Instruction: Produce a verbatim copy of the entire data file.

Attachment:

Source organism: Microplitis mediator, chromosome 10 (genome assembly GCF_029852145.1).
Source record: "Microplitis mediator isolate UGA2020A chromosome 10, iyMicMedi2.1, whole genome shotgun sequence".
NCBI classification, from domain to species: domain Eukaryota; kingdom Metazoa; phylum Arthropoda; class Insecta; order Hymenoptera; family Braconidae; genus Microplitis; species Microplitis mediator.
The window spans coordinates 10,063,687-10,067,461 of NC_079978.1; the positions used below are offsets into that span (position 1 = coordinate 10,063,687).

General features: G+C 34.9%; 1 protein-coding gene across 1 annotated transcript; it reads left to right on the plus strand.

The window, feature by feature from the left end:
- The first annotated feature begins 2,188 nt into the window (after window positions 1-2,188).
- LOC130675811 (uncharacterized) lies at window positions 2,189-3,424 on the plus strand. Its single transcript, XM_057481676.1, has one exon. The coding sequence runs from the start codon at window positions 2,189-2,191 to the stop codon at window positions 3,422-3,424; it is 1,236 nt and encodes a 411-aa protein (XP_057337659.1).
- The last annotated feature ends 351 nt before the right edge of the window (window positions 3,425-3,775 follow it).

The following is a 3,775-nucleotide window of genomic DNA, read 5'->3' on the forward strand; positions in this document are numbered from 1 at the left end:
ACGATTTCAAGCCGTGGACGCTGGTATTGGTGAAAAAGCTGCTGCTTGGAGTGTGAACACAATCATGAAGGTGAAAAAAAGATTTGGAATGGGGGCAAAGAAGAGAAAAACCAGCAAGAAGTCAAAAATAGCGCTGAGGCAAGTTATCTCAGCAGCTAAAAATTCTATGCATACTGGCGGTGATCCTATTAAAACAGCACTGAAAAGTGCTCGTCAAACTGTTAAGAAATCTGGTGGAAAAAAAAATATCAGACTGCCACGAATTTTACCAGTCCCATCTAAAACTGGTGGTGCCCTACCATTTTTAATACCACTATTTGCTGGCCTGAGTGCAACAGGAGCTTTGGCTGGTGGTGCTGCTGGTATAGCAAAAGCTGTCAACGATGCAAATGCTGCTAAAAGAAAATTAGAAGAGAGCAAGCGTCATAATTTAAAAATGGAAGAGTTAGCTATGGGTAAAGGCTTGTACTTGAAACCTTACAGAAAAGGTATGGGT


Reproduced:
Source organism: Microplitis mediator, chromosome 10 (genome assembly GCF_029852145.1).
Source record: "Microplitis mediator isolate UGA2020A chromosome 10, iyMicMedi2.1, whole genome shotgun sequence".
NCBI classification, from domain to species: domain Eukaryota; kingdom Metazoa; phylum Arthropoda; class Insecta; order Hymenoptera; family Braconidae; genus Microplitis; species Microplitis mediator.
The window spans coordinates 10,063,687-10,067,461 of NC_079978.1; the positions used below are offsets into that span (position 1 = coordinate 10,063,687).

General features: G+C 34.9%; 1 protein-coding gene across 1 annotated transcript; it reads left to right on the plus strand.

The window, feature by feature from the left end:
- The first annotated feature begins 2,188 nt into the window (after window positions 1-2,188).
- LOC130675811 (uncharacterized) lies at window positions 2,189-3,424 on the plus strand. Its single transcript, XM_057481676.1, has one exon. The coding sequence runs from the start codon at window positions 2,189-2,191 to the stop codon at window positions 3,422-3,424; it is 1,236 nt and encodes a 411-aa protein (XP_057337659.1).
- The last annotated feature ends 351 nt before the right edge of the window (window positions 3,425-3,775 follow it).

The following is a 3,775-nucleotide window of genomic DNA, read 5'->3' on the forward strand; positions in this document are numbered from 1 at the left end:
ACGATTTCAAGCCGTGGACGCTGGTATTGGTGAAAAAGCTGCTGCTTGGAGTGTGAACACAATCATGAAGGTGAAAAAAAGATTTGGAATGGGGGCAAAGAAGAGAAAAACCAGCAAGAAGTCAAAAATAGCGCTGAGGCAAGTTATCTCAGCAGCTAAAAATTCTATGCATACTGGCGGTGATCCTATTAAAACAGCACTGAAAAGTGCTCGTCAAACTGTTAAGAAATCTGGTGGAAAAAAAAATATCAGACTGCCACGAATTTTACCAGTCCCATCTAAAACTGGTGGTGCCCTACCATTTTTAATACCACTATTTGCTGGCCTGAGTGCAACAGGAGCTTTGGCTGGTGGTGCTGCTGGTATAGCAAAAGCTGTCAACGATGCAAATGCTGCTAAAAGAAAATTAGAAGAGAGCAAGCGTCATAATTTAAAAATGGAAGAGTTAGCTATGGGTAAAGGCTTGTACTTGAAACCTTACAGAAAAGGTATGGGT